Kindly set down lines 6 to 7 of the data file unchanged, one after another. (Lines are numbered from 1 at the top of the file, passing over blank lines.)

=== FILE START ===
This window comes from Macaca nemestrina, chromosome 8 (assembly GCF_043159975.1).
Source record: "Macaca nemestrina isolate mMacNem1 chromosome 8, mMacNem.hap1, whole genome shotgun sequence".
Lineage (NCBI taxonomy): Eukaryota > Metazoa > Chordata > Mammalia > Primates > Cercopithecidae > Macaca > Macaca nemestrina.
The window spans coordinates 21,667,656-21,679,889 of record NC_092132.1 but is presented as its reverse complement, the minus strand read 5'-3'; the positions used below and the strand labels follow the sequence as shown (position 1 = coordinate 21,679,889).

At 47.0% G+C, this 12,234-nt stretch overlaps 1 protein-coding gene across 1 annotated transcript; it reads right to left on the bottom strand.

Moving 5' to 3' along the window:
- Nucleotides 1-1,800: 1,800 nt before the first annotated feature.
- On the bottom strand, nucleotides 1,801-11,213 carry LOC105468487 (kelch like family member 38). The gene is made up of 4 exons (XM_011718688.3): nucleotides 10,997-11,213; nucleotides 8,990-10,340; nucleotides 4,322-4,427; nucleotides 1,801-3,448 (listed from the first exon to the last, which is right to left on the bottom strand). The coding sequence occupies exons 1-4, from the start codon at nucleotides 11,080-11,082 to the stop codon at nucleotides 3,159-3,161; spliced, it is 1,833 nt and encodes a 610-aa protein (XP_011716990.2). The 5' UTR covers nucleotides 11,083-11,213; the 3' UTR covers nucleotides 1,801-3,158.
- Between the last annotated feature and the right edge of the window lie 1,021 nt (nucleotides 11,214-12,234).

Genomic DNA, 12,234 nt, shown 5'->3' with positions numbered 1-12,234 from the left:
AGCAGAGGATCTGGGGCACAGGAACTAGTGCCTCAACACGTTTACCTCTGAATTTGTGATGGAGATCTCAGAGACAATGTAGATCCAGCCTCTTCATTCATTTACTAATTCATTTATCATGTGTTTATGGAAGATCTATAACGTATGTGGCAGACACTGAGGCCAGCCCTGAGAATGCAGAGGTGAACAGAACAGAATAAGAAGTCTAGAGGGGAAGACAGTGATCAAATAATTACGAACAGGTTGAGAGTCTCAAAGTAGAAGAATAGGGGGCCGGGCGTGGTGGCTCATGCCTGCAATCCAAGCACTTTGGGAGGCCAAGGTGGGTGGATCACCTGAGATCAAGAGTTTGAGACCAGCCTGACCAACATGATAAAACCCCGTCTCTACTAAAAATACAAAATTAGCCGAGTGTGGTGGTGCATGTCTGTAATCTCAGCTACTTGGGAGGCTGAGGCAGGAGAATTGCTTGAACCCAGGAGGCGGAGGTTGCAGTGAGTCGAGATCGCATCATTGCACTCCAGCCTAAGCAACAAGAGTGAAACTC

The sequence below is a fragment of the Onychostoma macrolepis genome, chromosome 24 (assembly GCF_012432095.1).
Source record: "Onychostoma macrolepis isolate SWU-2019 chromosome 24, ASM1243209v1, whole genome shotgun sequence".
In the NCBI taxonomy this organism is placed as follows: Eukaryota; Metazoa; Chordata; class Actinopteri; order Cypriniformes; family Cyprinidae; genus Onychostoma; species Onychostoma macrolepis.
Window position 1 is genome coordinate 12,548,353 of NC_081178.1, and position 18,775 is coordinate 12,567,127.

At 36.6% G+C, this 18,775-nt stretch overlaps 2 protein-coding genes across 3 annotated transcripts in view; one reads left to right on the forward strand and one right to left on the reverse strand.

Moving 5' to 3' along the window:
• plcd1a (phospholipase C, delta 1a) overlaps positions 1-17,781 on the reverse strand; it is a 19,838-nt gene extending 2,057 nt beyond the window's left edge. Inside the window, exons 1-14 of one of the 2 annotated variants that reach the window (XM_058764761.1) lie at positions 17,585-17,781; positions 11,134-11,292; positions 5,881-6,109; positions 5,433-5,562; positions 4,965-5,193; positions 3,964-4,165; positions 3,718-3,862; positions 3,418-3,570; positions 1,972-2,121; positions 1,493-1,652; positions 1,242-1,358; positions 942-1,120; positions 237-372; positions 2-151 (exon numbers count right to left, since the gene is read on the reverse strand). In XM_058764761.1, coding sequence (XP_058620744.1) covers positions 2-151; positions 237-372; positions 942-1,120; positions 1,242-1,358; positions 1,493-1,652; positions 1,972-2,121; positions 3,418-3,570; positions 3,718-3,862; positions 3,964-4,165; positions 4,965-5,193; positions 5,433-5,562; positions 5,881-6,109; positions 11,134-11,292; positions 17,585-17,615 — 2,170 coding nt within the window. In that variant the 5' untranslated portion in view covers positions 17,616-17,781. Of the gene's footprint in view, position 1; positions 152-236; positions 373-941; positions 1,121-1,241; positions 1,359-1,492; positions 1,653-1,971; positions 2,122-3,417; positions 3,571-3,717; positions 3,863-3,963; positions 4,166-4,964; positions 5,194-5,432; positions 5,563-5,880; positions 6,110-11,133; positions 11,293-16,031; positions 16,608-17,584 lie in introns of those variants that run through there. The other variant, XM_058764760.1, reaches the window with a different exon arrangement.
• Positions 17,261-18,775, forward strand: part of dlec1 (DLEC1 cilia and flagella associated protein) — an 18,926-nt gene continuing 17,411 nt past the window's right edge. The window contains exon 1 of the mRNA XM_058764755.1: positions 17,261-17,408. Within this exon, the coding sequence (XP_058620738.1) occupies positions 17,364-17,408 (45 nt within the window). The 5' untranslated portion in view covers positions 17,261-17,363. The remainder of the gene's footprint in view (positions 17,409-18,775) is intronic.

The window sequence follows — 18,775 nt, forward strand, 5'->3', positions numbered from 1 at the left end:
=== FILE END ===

Moving 5' to 3' along the window:
- Nucleotides 1-1,800: 1,800 nt before the first annotated feature.